Luke 2:20 Commentary - Whedon's Commentary on the Old and New Testaments
20. Glorifying and praising God This conduct on the part of the returning shepherds indicates that the supposition is true that they piously waited for the hope of Israel, the Messiah.
CHRISTMAS, the NATIVITY, the anniversary of our Saviour’s birth, has been for ages celebrated by all Christendom upon the 25th of December. The accuracy of this date is a matter of interesting inquiry.
1. Upon grounds of tradition the authority for it is very slight. The Eastern Church, within whose bosom the locality of that sacred birth is centrally included, knew nothing of the date for centuries, and really celebrated the Lord’s birth on the 6th of January, the day of the Epiphany. (See note on Luk 3:22.) The fixing of the day of Christmas was really done at Rome, and was transmitted from thence over the Eastern Church. The authority for the selection of that day was the government record of the taxing, or census of Cyrenius, said to be in the imperial archives at Rome. But the authenticity of these records is too untenable to allow any weight to the argument.
2. Probably a main argument with the ancient Church for the nativity in December was based upon the assumption that Zacharias was high priest, and that the annunciation was made to him on the great day of atonement, which was in September. For, reckoning from September, nine months would bring us to the birth of John in June; and Jesus, being six months younger than John, (in all fifteen months,) must have been born in December. But the supposition that Zacharias was high priest is now by all admitted to be baseless.
3. But, after all that has been said, the negative argument drawn from the climate is unanswered. Mr. Andrews does indeed show from Barclay and others that there are often periods about Christmas which are the loveliest in the whole year. But Mr. Barclay’s meteorological tables show the average in inches of rain-fall through seven years to be as follows: November, 2 inches; December, 14; January, 13; February, 16; March, 8; April, 1; and May, 1. Average range of the thermometer through five years, November, 67; December, 53.3; January, 49.6; February, 52.1. So that December is within a trifle of being the severest month of the year.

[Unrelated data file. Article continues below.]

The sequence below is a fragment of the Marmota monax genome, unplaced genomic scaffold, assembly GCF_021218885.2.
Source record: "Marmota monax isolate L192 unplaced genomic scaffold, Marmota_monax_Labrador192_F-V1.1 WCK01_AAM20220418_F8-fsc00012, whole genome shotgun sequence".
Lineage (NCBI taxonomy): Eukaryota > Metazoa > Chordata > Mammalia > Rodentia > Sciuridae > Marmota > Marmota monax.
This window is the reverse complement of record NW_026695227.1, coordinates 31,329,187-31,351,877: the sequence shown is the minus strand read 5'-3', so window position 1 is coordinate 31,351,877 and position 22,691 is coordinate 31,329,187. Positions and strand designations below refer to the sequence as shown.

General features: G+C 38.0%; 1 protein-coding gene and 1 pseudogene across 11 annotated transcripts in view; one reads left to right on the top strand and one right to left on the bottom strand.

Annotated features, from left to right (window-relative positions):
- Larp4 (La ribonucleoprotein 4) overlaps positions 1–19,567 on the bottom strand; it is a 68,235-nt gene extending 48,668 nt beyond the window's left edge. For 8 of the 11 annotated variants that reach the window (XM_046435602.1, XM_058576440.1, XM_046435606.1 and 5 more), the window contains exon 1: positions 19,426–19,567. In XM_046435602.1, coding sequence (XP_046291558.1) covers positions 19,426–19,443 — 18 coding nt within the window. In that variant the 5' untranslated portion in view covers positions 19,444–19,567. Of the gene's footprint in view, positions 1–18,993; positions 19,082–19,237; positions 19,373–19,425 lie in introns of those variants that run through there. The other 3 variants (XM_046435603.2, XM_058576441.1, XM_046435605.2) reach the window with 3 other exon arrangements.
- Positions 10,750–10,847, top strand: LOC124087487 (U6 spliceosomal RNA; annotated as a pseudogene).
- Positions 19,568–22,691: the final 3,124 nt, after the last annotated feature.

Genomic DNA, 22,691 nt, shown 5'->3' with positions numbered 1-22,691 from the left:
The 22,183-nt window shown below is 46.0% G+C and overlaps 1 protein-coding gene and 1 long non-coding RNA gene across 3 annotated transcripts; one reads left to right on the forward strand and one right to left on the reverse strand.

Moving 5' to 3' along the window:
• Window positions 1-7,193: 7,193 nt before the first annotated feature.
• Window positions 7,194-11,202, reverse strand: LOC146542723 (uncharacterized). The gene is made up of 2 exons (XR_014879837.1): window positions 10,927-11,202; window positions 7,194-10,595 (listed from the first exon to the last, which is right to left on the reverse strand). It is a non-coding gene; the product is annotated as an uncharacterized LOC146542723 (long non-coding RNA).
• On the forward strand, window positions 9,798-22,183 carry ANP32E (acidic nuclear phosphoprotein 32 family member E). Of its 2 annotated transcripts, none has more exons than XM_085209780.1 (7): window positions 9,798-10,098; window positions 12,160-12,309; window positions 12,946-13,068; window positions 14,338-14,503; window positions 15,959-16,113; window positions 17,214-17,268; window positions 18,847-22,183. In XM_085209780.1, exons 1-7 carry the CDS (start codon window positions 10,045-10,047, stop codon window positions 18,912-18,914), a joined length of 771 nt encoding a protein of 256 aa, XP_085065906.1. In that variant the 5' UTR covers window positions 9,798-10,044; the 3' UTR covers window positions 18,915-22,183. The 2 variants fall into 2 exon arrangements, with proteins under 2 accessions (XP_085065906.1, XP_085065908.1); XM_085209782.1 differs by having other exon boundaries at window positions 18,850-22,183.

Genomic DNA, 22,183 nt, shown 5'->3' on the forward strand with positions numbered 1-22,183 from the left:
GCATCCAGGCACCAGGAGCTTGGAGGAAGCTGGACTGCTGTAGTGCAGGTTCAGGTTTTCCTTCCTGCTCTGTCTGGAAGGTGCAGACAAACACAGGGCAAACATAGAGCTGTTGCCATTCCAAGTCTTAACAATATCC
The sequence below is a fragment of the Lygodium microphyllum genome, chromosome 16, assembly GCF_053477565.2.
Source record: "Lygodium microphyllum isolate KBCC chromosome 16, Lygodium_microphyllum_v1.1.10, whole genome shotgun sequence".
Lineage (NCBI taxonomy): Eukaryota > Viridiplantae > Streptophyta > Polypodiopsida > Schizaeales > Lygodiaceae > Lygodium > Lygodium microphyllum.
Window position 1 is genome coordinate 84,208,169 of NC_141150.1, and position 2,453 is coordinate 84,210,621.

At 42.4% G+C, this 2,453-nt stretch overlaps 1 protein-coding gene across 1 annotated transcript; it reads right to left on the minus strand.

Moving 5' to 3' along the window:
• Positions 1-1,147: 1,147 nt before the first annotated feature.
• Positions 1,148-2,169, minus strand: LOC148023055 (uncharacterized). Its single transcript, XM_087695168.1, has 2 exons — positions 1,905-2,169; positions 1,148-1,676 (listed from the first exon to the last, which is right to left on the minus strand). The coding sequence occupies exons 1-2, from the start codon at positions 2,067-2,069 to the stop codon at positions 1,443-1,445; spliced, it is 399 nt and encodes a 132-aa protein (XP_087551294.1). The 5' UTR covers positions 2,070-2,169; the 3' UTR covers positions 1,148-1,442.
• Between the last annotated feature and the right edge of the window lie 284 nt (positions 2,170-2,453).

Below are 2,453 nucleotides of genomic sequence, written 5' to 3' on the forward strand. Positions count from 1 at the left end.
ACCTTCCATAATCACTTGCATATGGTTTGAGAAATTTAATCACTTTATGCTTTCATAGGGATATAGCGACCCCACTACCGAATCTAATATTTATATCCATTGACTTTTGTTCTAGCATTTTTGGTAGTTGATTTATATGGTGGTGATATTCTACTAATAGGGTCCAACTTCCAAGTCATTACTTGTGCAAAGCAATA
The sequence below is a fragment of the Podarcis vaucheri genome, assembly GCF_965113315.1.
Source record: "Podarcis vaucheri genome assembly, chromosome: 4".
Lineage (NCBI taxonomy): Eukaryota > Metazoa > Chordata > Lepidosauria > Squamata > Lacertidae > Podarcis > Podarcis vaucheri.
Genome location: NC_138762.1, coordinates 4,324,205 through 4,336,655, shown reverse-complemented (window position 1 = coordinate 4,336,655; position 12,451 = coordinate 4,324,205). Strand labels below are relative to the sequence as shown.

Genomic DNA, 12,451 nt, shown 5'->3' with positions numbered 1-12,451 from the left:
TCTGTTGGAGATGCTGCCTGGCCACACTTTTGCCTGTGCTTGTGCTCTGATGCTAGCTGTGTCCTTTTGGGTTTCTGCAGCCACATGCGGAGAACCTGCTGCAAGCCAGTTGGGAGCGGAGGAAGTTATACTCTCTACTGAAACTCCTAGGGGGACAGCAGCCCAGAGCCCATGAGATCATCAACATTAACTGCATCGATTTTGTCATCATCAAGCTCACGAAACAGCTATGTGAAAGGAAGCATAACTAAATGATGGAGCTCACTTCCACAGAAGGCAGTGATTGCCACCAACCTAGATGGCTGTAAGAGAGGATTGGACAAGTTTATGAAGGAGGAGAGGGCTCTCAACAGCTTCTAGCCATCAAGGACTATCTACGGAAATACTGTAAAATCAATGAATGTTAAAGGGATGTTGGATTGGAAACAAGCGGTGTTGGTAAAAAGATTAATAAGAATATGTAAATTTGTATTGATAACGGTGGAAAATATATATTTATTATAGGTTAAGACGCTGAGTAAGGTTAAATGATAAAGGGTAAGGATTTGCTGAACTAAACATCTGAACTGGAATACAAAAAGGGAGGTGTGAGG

4 . But it must be specially noted that the strongest negative argument is not drawn from the flocks in the field. The gravelling question is this: Would the government select midwinter for a registration of all Palestine, including northern Galilee as well as southern Judea, which would compel a general journeying of the inhabitants often from nearly one end to the other? Let any one read Dr. Thomson’s account of a winter travel in Palestine, vol. i, pp. 329-332, and he will perhaps shudder to send the virgin from Nazareth to Bethlehem in December. Our own conclusion is, that the fixing the birth of Christ in December is unsustained by tradition and invalidated from Scripture.
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Whedon's Commentary on the Old and New Testaments
Daniel D. Whedon (1808-1885) was a prominent university professor, theologian, and author. He served as Professor of Ancient Languages at Wesleyan University in Connecticut; as Professor of Rhetoric at the University of Michigan; and as editor of the Methodist Quarterly Review from 1856 to1884. He authored numerous books including Commentary on the New Testament (New York: Carlton & Porter, 1860); Commentary on the Old Testament (New York: Nelson & Phillips, 1873); What is Arminianism? (Toronto: W. Briggs, 1879); and Essays, Reviews, and Discourses (New York: Phillips & Hunt, 1887).